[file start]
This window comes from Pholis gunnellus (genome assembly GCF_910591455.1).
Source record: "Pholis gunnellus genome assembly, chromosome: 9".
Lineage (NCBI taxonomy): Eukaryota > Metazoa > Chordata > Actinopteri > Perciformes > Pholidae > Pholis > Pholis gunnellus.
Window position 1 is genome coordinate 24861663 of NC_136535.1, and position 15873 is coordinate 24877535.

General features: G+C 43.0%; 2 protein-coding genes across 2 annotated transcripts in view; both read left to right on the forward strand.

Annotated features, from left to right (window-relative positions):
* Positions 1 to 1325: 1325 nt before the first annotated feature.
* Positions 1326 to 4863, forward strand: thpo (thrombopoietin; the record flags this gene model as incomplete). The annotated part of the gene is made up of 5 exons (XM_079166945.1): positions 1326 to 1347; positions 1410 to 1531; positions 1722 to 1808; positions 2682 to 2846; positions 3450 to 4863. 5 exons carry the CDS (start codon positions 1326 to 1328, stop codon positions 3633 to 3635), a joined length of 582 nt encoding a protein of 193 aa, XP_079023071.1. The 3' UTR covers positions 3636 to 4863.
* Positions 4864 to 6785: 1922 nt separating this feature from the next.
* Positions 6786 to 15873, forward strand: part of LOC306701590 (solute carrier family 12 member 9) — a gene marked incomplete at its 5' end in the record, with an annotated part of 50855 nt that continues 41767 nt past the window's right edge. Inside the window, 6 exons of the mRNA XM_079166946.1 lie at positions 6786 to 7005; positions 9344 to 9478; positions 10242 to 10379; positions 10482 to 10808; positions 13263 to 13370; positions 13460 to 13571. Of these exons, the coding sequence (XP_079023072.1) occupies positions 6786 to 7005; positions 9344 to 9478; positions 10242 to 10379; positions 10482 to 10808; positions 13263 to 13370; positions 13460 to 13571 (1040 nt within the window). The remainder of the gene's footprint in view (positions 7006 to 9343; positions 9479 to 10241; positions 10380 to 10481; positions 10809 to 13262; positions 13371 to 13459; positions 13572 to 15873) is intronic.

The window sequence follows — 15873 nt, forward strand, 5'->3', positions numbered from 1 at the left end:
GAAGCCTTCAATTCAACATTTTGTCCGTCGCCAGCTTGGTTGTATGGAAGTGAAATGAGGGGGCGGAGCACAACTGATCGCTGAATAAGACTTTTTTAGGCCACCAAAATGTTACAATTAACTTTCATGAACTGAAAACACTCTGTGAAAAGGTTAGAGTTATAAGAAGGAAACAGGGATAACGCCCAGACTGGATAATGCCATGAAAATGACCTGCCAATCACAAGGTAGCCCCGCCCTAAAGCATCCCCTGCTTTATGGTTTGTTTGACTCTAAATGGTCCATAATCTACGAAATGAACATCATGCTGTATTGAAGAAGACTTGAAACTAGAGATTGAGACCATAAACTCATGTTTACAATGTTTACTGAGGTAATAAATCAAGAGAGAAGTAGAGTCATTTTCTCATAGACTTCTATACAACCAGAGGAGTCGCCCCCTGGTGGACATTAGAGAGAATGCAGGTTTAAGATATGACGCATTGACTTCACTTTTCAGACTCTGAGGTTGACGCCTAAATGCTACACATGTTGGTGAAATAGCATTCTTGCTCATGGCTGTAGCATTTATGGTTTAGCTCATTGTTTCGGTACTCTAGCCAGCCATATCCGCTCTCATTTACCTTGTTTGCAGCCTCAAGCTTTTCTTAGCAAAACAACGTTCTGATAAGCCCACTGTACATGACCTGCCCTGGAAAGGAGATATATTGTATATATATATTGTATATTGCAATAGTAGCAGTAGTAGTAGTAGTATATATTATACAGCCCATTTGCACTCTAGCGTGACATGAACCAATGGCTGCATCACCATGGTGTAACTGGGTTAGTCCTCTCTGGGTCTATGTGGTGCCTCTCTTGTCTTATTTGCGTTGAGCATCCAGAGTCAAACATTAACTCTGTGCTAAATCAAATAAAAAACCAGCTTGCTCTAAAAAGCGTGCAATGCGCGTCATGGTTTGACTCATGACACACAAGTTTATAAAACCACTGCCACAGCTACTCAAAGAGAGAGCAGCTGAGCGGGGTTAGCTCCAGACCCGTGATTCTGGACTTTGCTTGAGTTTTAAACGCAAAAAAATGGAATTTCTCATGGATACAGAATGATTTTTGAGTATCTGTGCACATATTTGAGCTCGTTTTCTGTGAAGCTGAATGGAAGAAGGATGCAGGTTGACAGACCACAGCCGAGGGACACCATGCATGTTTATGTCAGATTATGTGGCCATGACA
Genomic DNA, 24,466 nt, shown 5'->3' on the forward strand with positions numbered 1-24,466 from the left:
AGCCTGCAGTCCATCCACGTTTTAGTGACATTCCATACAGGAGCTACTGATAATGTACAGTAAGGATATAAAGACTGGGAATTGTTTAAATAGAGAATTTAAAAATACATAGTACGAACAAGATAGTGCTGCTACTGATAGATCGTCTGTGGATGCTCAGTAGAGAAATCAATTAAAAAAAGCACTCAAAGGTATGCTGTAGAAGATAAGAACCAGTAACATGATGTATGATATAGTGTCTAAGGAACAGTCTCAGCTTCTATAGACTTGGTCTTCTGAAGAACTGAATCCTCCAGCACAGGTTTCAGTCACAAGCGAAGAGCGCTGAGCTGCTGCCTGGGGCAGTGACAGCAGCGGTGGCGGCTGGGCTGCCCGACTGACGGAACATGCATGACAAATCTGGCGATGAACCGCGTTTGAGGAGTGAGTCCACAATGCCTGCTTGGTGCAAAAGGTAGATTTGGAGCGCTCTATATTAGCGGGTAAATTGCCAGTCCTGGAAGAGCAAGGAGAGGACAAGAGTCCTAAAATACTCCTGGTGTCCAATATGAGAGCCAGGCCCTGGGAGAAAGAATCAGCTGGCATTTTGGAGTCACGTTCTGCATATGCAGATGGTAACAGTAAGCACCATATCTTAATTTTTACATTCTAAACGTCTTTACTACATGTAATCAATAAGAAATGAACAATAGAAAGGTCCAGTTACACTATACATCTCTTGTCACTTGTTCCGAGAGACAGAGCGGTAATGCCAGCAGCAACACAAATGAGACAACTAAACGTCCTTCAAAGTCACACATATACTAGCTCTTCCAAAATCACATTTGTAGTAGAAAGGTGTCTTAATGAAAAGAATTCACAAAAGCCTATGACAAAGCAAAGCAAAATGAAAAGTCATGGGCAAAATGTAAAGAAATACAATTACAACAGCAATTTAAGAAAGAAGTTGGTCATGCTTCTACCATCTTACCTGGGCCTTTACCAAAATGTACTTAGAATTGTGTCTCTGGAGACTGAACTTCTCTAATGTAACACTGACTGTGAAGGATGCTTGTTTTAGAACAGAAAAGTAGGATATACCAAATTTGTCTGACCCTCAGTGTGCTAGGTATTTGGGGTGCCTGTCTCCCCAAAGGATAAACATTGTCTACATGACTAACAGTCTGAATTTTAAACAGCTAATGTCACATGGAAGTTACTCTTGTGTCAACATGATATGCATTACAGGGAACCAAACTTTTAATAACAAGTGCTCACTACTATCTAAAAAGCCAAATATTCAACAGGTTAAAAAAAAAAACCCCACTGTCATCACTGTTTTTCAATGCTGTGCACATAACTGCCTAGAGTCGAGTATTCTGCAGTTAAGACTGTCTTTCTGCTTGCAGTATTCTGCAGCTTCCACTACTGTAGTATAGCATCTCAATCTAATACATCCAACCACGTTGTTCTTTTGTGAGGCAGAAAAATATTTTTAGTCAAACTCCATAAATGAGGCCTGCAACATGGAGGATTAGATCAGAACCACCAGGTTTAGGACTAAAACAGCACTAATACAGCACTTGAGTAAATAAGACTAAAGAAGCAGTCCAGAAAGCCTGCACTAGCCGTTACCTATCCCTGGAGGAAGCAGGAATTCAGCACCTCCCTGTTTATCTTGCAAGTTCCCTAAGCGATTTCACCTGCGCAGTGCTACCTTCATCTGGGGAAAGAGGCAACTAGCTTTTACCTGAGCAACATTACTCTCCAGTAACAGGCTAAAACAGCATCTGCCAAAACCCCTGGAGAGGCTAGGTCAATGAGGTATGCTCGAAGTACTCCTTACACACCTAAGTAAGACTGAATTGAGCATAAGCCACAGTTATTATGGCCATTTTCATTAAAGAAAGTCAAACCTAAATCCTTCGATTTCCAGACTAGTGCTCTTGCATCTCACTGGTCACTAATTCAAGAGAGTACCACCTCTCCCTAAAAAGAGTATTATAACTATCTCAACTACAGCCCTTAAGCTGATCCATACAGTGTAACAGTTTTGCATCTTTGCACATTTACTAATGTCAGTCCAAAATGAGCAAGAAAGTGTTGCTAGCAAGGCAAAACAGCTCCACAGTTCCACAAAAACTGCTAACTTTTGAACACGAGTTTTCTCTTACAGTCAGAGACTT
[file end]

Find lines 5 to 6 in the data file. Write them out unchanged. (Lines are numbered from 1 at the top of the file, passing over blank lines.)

General features: G+C 43.0%; 2 protein-coding genes across 2 annotated transcripts in view; both read left to right on the forward strand.

Annotated features, from left to right (window-relative positions):